- The effect of cooperative EW is certainly very relevant but also an intangible... it's nigh on impossible to know what effects it would have based on OSINT. On the other hand you'd also have to acknowledge that a big powerful AESA like Grave Stone may have EA capabilities of its own, along with those of any local Krasukha units.

- Yes SDB is an LO object in its own right, but as a subsonic glide weapon it is also rather slow and unmaneuverable. Once detected and locked the SDB would not make for an overly challenging target kinematically - it would be more a question of delaying detection and acquisition (via LO and EW) and maximising numbers to ensure enough of them get through. This is where AARGM-ER comes into play, because it could reduce available reaction time significantly, especially at closer ranges.

- I also take Russian info with a mountain of salt, but I found that particular article entertaining. There was a video from RT circulating a couple of weeks back that showed two Pantsir vehicles pitted against a single small prop driven UAV. After unloading an ungodly amount of 30mm at the thing they hit nothing but air. This ultimately led to one (presumably frustrated) gunner finally bringing it down with a 57E6. I can't find it any more - I guess the Kremlin's people may have pulled it from the net. Brownie points for anyone who can re-locate it.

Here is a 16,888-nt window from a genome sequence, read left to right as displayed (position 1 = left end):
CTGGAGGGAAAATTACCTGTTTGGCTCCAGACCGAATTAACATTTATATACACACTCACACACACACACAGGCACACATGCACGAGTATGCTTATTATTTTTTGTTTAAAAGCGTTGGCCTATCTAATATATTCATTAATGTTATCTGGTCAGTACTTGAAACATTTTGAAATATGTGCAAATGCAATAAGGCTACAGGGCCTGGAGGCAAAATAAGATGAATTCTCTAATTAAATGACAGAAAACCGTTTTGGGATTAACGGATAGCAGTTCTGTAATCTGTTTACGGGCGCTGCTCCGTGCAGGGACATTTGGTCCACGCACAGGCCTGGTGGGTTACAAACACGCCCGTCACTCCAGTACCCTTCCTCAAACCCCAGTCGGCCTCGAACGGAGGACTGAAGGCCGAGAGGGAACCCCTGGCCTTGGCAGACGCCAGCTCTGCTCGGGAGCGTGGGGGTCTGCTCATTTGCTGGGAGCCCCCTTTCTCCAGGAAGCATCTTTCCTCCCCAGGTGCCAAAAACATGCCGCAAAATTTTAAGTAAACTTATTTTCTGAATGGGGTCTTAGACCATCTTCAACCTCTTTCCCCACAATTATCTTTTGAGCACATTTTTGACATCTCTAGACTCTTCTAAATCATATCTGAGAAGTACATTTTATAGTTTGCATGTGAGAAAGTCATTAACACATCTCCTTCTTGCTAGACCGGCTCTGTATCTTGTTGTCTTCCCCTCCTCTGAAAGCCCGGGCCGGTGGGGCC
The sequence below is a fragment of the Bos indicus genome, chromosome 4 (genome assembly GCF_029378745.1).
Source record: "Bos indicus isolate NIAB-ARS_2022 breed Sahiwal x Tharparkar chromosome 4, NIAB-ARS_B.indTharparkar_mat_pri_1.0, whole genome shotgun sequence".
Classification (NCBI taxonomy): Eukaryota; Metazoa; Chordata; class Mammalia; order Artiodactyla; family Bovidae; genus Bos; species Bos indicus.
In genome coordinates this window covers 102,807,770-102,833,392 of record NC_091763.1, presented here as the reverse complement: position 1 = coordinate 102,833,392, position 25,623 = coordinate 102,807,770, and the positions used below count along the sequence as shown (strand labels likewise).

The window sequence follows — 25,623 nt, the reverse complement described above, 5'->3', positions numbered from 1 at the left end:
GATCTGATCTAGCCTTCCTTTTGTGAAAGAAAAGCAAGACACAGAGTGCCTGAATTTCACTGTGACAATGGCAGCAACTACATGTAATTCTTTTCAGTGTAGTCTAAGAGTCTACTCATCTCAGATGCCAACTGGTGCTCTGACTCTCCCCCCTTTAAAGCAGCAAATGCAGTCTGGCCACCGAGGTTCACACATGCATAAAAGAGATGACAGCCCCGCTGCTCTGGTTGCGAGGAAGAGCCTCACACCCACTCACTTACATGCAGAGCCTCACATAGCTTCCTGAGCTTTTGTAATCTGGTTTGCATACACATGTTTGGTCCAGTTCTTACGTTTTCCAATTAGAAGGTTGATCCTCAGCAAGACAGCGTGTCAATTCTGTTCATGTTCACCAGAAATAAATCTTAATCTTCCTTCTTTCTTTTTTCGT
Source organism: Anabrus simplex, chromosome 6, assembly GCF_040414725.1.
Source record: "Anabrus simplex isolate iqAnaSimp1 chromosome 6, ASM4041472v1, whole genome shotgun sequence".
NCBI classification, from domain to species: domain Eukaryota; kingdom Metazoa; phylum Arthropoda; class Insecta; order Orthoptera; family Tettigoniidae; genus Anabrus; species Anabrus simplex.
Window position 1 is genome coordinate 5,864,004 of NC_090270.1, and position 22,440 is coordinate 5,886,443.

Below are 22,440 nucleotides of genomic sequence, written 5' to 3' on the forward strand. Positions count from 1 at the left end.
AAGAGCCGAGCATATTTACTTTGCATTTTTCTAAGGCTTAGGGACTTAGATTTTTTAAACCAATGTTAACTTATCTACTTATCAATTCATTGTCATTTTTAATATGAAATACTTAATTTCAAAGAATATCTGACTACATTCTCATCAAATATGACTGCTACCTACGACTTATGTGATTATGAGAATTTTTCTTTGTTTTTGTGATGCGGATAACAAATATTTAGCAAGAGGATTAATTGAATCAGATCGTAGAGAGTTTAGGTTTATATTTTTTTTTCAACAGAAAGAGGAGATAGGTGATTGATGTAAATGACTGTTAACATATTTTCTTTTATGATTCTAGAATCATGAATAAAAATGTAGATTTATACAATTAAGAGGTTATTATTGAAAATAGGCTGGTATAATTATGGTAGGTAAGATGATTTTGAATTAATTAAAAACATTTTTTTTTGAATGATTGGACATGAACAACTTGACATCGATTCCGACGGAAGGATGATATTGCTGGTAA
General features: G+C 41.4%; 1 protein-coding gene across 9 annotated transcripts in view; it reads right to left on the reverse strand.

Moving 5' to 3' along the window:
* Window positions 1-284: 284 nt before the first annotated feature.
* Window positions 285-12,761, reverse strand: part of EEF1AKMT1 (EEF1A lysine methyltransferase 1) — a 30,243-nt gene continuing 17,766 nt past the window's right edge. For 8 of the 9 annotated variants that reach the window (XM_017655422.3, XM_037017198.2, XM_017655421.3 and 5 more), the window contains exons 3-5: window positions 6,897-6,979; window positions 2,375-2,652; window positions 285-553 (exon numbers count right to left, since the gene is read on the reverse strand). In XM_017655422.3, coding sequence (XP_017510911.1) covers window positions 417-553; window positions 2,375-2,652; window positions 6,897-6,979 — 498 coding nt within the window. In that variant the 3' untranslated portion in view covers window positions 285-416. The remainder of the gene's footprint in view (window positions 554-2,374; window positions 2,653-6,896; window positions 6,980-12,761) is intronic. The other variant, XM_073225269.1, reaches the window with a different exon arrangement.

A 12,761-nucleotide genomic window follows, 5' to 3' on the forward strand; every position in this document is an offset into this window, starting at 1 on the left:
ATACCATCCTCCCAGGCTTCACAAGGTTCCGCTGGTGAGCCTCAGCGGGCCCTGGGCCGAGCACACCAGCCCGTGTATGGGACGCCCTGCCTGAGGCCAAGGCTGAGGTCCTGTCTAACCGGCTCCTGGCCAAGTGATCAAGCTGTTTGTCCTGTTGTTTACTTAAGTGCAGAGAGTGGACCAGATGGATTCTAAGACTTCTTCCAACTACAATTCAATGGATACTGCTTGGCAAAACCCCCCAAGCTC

- With that said, I do believe Tor and Pantsir can be datalinked to their "parent" S400 system in the point defence role, so I would expect their performance to be better here. S400 sensors would provide earlier warning of incoming munitions allowing Pantsir/Tor to focus their own radar energy into smaller volumes of airspace, resulting in earlier detection, acquisition and employment of interceptors.
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Unread post29 Mar 2020, 06:31

Dang it already being called a Russian troll, I thought the servers that host this website were located in the U.S. instead of N Korea because god forbid that people have different opinions, but atleast give me a chance to post topic related subjects on same topic related threads on this forum which I am still currently doing since this thread does say S-400 on it AFAIK.